Equity of access to treatment, and barriers to treatment for illicit drug use in Australia
Article first published online: 22 MAY 2007
Volume 102, Issue 6, pages 958–969, June 2007
How to Cite
Digiusto, E. and Treloar, C. (2007), Equity of access to treatment, and barriers to treatment for illicit drug use in Australia. Addiction, 102: 958–969. doi: 10.1111/j.1360-0443.2007.01842.x
- Issue published online: 22 MAY 2007
- Article first published online: 22 MAY 2007
- Submitted 19 June 2006; initial review completed 12 October 2006; final version accepted 22 February 2007
- behavioural model of health service utilization;
- equity of treatment access;
- treatment barriers
Aims and design This study investigated equity of access to treatment and barriers to treatment for illicit drug use, using Andersen's behavioural model of health service utilization.
Setting and participants The study involved 492 drug users who had received treatment and 193 who had not.
Measurements Participants were interviewed to gather data relating to 19 predisposing, need and enabling variables.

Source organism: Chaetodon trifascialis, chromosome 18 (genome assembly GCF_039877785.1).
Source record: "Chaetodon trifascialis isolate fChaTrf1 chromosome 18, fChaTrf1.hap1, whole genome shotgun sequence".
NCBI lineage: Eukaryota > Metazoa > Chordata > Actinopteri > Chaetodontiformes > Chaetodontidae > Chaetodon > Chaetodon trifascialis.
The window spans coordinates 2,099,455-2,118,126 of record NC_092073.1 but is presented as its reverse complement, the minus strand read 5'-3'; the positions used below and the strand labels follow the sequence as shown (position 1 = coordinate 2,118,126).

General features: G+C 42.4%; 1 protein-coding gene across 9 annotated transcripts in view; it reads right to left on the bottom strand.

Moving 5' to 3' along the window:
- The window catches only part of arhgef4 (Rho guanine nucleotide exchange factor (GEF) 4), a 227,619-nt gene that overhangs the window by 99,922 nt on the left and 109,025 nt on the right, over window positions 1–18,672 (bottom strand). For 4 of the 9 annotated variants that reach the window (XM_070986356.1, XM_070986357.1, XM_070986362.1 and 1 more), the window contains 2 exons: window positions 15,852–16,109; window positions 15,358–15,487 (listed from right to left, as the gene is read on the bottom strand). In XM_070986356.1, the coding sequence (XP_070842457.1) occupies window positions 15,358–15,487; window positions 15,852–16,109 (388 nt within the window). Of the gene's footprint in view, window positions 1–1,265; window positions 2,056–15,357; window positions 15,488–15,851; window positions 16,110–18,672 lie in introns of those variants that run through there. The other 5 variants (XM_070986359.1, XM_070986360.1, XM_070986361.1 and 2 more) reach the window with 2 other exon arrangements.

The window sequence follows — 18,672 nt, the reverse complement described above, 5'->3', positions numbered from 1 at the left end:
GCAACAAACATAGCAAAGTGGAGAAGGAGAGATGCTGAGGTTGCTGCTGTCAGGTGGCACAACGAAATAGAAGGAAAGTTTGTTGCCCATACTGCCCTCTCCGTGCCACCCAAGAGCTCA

Findings Never-treated participants exhibited less need for treatment than those who had received treatment. They experienced less negative emotion, used their main drug less often, had fewer drug-related health problems and fewer drug-using friends, were less likely to have blood-borne virus infections and were more likely to be using drugs for ‘fun’. They also had more negative attitudes towards drug treatment staff, were less likely to believe that appropriate treatment was available and less likely to believe that professional help was necessary to get off drugs. Prevalence of physical and mental health problems was high in both groups.
Conclusions The study documented significant unmet treatment need and identified several sources of inequity and barriers to treatment that would be amenable to policy and service development. Drug user organizations and peer educators and motivational interventions in primary care settings should be utilized to market the nature and benefits of treatment effectively, and to address the causes of drug users' negative attitudes towards treatment.